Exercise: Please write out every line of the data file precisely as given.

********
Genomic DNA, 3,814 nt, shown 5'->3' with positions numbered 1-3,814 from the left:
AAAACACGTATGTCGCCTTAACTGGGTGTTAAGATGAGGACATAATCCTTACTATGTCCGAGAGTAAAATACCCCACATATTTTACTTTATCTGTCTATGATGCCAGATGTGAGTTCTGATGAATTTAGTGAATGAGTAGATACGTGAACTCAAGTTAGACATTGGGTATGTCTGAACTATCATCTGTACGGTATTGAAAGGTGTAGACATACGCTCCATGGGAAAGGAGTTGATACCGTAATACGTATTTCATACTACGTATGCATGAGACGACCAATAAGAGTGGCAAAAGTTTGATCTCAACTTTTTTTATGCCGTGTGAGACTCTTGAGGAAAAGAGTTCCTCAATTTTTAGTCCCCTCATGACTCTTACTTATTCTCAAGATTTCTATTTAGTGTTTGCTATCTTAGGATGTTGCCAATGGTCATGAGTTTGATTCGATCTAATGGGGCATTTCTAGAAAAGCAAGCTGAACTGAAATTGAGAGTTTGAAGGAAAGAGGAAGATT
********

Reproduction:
Genomic DNA, 3,814 nt, shown 5'->3' with positions numbered 1-3,814 from the left:
AAAACACGTATGTCGCCTTAACTGGGTGTTAAGATGAGGACATAATCCTTACTATGTCCGAGAGTAAAATACCCCACATATTTTACTTTATCTGTCTATGATGCCAGATGTGAGTTCTGATGAATTTAGTGAATGAGTAGATACGTGAACTCAAGTTAGACATTGGGTATGTCTGAACTATCATCTGTACGGTATTGAAAGGTGTAGACATACGCTCCATGGGAAAGGAGTTGATACCGTAATACGTATTTCATACTACGTATGCATGAGACGACCAATAAGAGTGGCAAAAGTTTGATCTCAACTTTTTTTATGCCGTGTGAGACTCTTGAGGAAAAGAGTTCCTCAATTTTTAGTCCCCTCATGACTCTTACTTATTCTCAAGATTTCTATTTAGTGTTTGCTATCTTAGGATGTTGCCAATGGTCATGAGTTTGATTCGATCTAATGGGGCATTTCTAGAAAAGCAAGCTGAACTGAAATTGAGAGTTTGAAGGAAAGAGGAAGATT